Saturday, July 13, 2024

Health Spending and NHS Performance: Key Issues for Upcoming General Election

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Health spending and the performance of the National Health Service (NHS) will be central themes in the upcoming general election campaign. Various factors influence NHS performance and the overall health of the population, but a significant factor is the level of spending on health services. This briefing by the Institute for Fiscal Studies (IFS) examines UK government health spending over the past seven decades and discusses the outlook for health spending in the coming years.

Over the current parliament, real-term UK health spending has grown below the long-term average rate, increasing by 2.4% per year compared to the longer-term average of 3.6% per year. Despite this, the poor economic performance of the UK means that health spending as a share of national income has increased by an average of 0.13 percentage points per year, compared to the long-term average of 0.06 percentage points. Historically, health spending has tended to rise faster than planned, but recent years have seen higher-than-expected inflation reversing this trend. The Department of Health and Social Care (DHSC) budget has grown by less than planned over this parliament, with cash top-ups insufficient to offset the effects of higher inflation.

Health spending has increased not only in real terms but also as a share of government spending over time. The DHSC’s day-to-day budget has risen from 26% of the all-departmental total in 1998-99 to 43% in 2022-23. However, capital spending has been much more volatile than day-to-day health spending. After being cut sharply in the 2010s, capital spending has increased in recent years, though in 2023-24, the capital budget in England was raided to fund day-to-day pressures. This return to the bad practice of the late 2010s has led to a deterioration of the NHS estate in England, with the maintenance backlog more than doubling over the past decade.

Health Spending Per Person Higher in Devolved Nations and Rising in International Rankings

Health spending per person has been consistently higher in Scotland, Wales, and Northern Ireland than in England since the start of devolution, though the gap in spending has narrowed over time. In 1999-2000, Scotland spent 22% more per person than England, Wales spent 12% more, and Northern Ireland spent 15% more. By 2019-20, Scotland spent just 3% more, while Wales and Northern Ireland each spent 7% more. Within England, NHS spending this year is planned to be 32% higher per person in the area with the highest funding (Cheshire and Merseyside) than in the area with the lowest funding (Buckinghamshire, Oxfordshire, and Berkshire West).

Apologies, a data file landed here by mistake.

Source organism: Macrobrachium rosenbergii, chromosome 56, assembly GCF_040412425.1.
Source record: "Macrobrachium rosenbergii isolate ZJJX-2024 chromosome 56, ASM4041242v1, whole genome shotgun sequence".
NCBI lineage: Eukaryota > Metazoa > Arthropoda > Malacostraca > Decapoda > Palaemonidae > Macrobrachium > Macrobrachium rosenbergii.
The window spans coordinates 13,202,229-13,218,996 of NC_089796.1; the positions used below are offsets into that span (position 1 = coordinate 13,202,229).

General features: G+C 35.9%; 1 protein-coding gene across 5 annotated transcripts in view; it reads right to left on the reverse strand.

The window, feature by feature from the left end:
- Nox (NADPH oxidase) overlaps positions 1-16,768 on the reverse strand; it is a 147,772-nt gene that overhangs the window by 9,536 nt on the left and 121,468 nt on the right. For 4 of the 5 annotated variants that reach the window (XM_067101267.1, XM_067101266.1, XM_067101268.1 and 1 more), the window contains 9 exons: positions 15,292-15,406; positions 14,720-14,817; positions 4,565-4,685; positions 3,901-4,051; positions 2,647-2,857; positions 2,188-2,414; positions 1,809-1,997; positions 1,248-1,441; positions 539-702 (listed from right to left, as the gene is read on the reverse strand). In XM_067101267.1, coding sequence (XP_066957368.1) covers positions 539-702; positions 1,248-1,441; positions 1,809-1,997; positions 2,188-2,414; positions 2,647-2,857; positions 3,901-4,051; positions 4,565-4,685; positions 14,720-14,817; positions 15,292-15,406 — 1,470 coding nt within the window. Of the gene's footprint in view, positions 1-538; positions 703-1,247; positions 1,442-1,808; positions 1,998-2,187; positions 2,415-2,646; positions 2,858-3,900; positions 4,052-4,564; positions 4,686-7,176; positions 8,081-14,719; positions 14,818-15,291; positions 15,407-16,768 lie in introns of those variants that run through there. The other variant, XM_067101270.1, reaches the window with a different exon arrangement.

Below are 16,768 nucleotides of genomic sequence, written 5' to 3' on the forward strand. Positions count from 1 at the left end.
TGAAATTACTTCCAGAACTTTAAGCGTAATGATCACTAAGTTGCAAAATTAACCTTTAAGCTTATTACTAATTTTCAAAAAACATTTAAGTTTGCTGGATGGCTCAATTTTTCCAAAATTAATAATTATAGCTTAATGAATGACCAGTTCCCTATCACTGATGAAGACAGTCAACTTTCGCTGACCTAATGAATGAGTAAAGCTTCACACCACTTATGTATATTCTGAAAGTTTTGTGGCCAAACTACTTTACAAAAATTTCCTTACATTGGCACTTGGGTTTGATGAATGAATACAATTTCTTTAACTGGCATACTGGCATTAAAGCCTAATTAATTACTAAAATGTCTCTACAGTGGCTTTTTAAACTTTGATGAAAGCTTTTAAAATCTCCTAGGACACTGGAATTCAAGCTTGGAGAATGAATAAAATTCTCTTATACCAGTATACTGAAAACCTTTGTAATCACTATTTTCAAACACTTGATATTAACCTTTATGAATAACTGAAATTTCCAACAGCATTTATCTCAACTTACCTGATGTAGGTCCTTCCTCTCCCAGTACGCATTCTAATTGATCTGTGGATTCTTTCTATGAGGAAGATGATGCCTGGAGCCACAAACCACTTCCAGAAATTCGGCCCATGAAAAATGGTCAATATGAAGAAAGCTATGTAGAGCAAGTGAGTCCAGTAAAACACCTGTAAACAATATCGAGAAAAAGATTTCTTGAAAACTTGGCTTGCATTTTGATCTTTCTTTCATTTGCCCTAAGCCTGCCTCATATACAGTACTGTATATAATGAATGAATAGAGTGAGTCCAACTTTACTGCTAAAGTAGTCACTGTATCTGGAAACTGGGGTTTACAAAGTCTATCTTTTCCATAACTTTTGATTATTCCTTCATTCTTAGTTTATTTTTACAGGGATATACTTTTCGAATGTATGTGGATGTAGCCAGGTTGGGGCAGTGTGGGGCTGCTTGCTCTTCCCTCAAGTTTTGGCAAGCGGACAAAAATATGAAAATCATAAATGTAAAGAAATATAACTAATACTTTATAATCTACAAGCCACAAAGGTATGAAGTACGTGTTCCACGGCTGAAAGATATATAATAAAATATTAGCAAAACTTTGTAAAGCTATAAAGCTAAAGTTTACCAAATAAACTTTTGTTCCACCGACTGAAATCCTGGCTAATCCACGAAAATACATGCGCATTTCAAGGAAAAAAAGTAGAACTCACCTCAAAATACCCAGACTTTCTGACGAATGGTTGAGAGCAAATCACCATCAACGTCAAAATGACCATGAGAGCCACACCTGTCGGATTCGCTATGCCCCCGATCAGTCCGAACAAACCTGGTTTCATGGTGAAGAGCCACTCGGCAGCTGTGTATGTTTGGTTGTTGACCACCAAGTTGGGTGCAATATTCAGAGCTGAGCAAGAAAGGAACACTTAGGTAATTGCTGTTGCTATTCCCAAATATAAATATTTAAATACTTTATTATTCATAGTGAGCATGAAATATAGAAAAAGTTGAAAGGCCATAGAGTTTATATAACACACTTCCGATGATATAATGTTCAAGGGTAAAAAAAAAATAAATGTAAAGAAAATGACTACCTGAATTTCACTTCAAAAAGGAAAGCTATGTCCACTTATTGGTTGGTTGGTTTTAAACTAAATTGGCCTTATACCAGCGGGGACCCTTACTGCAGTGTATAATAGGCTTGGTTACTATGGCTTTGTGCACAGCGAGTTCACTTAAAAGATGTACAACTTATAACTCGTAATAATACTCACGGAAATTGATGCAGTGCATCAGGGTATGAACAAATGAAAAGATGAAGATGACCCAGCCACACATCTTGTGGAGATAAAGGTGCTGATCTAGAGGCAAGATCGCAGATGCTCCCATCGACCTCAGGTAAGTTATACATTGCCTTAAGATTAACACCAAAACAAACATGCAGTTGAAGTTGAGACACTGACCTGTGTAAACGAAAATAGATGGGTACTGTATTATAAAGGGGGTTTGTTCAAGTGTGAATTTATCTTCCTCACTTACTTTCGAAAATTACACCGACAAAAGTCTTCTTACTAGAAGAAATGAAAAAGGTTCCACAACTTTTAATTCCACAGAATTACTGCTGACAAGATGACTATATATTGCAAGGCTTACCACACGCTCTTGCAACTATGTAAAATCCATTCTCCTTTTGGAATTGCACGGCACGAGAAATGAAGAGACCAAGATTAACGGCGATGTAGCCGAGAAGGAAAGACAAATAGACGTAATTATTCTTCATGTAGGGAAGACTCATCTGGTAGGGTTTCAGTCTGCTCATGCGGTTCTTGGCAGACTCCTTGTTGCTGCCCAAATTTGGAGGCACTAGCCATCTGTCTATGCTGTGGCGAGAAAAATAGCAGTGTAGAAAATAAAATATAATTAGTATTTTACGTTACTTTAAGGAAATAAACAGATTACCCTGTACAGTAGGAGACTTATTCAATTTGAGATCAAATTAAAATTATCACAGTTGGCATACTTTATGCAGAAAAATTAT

International comparisons of government health spending are challenging, but available data suggest that the UK has moved up the ranks of health spending among comparable countries over the last three decades. The UK has gone from comfortably below the European average in the early 1990s to around the average in the mid-2000s and slightly above average from the late 2000s onwards. Since the start of the pandemic, UK health spending has surged further up the European ranks, standing behind only France and Germany in 2022.

Health Spending

Future Health Spending in England Faces Uncertainty and Fiscal Challenges

There are no published plans for health spending in England beyond this year (2024-25) when the current Spending Review period ends. Although the Chancellor announced additional funding for new technology in future years in the Spring Budget, there were no pre-existing budgets to serve as a meaningful counterfactual, making it difficult to assess whether this funding is genuinely ‘additional’.

Further increases in health spending are almost certain. The NHS workforce plan for England, endorsed by both major UK parties, implies real-term funding increases of around 3.6% per year if it is to be achieved. This is equal to the long-run average increase in health spending but much larger than the increases provided since 2010 and would need to be delivered amidst weaker economic growth than in the past.

The size of the NHS means that any increases in health spending will force difficult fiscal trade-offs elsewhere. Under the government’s current plans for public service spending from next year onwards, delivering the NHS workforce plan in England implies flat real-terms budgets for all other government departments. Other spending commitments on childcare, defense, and other areas imply large real-terms cuts to remaining departments. To avoid these cuts, a higher overall spending envelope would be required, which, in the absence of a marked improvement in economic growth, would need to be funded by some combination of increased borrowing or higher taxes.

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In conclusion, the upcoming general election will see health spending and NHS performance as prominent issues. The past trends and future outlook for health spending indicate significant fiscal challenges and trade-offs that the next government will need to address to meet the growing demands of an ageing population and the pressures on the NHS.

 

Resource: The Institute for Fiscal Studies, May 14, 2024

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